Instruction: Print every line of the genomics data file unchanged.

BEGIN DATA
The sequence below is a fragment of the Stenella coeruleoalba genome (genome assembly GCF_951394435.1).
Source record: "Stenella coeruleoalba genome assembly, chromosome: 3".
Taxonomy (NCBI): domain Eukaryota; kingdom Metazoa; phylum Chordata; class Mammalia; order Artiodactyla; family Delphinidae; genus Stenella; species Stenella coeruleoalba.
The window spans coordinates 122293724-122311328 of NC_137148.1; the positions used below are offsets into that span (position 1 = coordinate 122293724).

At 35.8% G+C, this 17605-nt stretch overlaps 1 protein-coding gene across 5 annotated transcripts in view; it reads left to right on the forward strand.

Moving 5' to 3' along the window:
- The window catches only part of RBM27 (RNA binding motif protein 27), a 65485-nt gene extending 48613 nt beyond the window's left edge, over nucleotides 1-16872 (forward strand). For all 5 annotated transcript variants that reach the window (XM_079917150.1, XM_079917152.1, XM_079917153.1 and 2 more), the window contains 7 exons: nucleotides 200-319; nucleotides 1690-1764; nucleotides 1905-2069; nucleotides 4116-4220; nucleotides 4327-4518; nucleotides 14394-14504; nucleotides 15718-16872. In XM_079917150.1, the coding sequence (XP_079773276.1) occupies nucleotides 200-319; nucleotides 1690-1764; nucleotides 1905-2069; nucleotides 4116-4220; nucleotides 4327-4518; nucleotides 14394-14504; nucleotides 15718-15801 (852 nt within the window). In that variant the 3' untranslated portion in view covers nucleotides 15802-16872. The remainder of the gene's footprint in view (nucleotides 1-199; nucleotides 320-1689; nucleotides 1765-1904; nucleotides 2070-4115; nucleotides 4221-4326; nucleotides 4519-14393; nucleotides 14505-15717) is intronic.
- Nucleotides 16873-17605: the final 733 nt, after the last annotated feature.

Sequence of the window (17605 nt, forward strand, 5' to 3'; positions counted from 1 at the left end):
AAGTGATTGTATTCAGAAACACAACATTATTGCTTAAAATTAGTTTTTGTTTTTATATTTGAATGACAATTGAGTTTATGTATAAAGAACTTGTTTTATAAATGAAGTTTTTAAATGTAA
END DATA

The sequence below is a fragment of the Stenella coeruleoalba genome (genome assembly GCF_951394435.1).
Source record: "Stenella coeruleoalba genome assembly, chromosome: 3".
Taxonomy (NCBI): domain Eukaryota; kingdom Metazoa; phylum Chordata; class Mammalia; order Artiodactyla; family Delphinidae; genus Stenella; species Stenella coeruleoalba.
The window spans coordinates 122293724-122311328 of NC_137148.1; the positions used below are offsets into that span (position 1 = coordinate 122293724).

At 35.8% G+C, this 17605-nt stretch overlaps 1 protein-coding gene across 5 annotated transcripts in view; it reads left to right on the forward strand.

Moving 5' to 3' along the window:
- The window catches only part of RBM27 (RNA binding motif protein 27), a 65485-nt gene extending 48613 nt beyond the window's left edge, over nucleotides 1-16872 (forward strand). For all 5 annotated transcript variants that reach the window (XM_079917150.1, XM_079917152.1, XM_079917153.1 and 2 more), the window contains 7 exons: nucleotides 200-319; nucleotides 1690-1764; nucleotides 1905-2069; nucleotides 4116-4220; nucleotides 4327-4518; nucleotides 14394-14504; nucleotides 15718-16872. In XM_079917150.1, the coding sequence (XP_079773276.1) occupies nucleotides 200-319; nucleotides 1690-1764; nucleotides 1905-2069; nucleotides 4116-4220; nucleotides 4327-4518; nucleotides 14394-14504; nucleotides 15718-15801 (852 nt within the window). In that variant the 3' untranslated portion in view covers nucleotides 15802-16872. The remainder of the gene's footprint in view (nucleotides 1-199; nucleotides 320-1689; nucleotides 1765-1904; nucleotides 2070-4115; nucleotides 4221-4326; nucleotides 4519-14393; nucleotides 14505-15717) is intronic.
- Nucleotides 16873-17605: the final 733 nt, after the last annotated feature.

Sequence of the window (17605 nt, forward strand, 5' to 3'; positions counted from 1 at the left end):
AAGTGATTGTATTCAGAAACACAACATTATTGCTTAAAATTAGTTTTTGTTTTTATATTTGAATGACAATTGAGTTTATGTATAAAGAACTTGTTTTATAAATGAAGTTTTTAAATGTAA